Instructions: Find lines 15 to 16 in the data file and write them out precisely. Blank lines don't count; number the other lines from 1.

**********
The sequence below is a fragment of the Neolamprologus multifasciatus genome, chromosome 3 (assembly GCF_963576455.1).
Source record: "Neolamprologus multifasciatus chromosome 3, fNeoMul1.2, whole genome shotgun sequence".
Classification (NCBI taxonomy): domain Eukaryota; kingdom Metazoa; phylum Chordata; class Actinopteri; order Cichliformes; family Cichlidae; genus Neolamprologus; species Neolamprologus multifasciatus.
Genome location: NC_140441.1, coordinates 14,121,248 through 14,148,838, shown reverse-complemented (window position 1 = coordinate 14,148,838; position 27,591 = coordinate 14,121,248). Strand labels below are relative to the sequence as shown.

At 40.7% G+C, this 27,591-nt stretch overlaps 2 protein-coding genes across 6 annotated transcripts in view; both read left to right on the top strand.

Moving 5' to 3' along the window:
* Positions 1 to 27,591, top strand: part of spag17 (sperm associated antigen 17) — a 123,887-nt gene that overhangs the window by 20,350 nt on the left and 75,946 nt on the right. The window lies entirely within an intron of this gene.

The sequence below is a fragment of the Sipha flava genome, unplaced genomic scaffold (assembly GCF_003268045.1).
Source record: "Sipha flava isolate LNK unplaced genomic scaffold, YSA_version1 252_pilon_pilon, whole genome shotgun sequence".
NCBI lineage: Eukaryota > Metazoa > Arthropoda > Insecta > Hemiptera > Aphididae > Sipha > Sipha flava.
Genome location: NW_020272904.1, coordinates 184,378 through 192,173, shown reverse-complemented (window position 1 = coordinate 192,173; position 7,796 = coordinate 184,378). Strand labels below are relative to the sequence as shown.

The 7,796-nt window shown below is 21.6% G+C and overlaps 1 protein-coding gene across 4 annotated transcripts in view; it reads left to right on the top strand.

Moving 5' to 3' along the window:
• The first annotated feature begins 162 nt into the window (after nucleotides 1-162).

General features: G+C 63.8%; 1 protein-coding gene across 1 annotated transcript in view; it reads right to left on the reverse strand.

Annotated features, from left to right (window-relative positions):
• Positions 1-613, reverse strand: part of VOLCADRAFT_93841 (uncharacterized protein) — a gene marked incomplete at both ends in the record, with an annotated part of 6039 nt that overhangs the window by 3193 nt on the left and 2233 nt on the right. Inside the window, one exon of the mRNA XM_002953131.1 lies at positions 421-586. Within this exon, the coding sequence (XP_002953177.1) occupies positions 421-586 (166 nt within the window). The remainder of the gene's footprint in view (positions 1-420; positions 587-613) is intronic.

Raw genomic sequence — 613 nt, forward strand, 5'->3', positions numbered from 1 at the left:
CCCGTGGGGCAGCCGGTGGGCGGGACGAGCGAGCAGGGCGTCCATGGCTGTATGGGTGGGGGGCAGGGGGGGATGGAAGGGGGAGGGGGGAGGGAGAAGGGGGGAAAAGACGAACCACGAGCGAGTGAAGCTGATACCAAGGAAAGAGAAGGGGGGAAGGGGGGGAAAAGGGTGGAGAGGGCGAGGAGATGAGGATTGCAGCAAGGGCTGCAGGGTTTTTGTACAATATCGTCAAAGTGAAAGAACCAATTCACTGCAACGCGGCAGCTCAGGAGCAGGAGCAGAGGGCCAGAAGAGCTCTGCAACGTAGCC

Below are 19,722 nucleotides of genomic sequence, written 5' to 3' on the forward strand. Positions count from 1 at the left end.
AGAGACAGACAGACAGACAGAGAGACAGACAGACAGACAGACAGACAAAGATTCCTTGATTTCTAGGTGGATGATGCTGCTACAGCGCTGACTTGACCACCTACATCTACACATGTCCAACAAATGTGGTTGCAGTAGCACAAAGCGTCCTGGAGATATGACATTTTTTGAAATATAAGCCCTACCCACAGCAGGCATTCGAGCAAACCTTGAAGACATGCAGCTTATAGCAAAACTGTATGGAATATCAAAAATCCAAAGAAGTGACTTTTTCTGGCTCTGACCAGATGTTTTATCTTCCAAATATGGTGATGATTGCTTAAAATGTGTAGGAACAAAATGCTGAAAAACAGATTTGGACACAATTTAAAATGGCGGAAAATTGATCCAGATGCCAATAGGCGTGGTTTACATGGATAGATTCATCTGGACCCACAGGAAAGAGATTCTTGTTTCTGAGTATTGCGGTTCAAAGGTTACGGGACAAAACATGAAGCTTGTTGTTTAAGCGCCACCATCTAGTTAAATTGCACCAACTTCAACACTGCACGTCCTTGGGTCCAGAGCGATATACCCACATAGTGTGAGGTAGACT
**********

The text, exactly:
General features: G+C 63.8%; 1 protein-coding gene across 1 annotated transcript in view; it reads right to left on the reverse strand.

Annotated features, from left to right (window-relative positions):